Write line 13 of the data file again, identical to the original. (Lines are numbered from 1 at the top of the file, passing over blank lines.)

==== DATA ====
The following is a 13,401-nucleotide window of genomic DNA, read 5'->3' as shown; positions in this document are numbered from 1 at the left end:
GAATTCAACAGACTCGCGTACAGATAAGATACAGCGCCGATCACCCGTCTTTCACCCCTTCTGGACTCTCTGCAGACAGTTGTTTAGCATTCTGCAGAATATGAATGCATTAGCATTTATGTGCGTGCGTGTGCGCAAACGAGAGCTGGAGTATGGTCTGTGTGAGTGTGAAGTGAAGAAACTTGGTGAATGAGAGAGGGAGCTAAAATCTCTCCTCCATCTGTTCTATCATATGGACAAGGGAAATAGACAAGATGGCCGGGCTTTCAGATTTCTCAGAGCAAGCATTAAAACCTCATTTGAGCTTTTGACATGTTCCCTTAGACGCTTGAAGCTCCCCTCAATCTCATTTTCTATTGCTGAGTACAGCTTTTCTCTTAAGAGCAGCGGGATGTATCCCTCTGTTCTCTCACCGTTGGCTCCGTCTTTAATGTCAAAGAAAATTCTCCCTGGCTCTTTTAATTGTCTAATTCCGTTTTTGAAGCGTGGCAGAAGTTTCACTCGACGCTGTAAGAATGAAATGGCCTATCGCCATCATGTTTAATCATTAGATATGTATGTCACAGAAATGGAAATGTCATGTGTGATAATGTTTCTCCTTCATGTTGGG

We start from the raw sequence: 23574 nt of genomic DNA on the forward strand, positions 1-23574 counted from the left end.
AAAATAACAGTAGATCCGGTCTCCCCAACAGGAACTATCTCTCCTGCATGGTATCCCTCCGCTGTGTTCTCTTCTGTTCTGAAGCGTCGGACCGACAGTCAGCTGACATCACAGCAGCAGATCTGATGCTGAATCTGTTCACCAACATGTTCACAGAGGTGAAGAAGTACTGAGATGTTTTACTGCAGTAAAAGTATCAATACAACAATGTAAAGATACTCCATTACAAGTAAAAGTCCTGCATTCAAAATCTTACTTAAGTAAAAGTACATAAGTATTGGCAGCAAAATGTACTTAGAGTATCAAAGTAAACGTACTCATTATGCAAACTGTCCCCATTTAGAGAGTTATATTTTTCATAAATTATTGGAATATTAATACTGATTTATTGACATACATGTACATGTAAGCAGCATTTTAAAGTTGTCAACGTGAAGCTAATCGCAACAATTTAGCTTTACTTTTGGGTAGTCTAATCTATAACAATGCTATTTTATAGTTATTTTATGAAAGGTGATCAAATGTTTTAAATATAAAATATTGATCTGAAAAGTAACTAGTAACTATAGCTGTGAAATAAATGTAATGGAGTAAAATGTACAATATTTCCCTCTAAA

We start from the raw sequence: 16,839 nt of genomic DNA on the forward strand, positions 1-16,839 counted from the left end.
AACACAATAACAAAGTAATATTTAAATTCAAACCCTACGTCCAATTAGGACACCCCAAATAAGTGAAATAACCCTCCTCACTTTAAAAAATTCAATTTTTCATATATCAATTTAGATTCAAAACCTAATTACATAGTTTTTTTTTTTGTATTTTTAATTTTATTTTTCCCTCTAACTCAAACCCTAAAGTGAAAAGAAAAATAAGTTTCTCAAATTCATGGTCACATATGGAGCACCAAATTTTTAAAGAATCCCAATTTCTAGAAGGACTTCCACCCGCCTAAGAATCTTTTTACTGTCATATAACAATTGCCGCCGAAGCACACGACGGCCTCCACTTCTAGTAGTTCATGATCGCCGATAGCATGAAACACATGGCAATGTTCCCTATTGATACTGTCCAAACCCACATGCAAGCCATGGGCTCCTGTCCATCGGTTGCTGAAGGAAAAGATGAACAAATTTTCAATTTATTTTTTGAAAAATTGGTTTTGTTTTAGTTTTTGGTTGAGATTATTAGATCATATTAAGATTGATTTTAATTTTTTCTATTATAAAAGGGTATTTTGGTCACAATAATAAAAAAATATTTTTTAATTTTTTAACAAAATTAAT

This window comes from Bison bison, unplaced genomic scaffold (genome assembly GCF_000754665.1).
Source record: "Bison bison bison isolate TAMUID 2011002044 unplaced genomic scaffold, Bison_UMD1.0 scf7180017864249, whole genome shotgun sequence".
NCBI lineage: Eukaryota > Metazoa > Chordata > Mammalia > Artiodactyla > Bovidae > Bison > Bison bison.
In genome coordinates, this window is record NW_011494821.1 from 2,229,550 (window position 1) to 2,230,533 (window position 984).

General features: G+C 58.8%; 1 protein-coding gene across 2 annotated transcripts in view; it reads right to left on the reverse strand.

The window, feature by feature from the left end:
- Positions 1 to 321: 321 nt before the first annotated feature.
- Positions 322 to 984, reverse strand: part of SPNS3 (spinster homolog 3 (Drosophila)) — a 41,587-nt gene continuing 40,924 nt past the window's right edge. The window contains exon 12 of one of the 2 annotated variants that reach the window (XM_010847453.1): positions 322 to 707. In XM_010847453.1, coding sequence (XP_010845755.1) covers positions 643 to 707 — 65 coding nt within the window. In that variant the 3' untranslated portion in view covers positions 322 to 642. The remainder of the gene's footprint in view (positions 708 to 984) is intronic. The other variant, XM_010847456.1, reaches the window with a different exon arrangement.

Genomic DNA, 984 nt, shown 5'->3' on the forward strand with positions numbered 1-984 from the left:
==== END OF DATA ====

- Positions 1 to 321: 321 nt before the first annotated feature.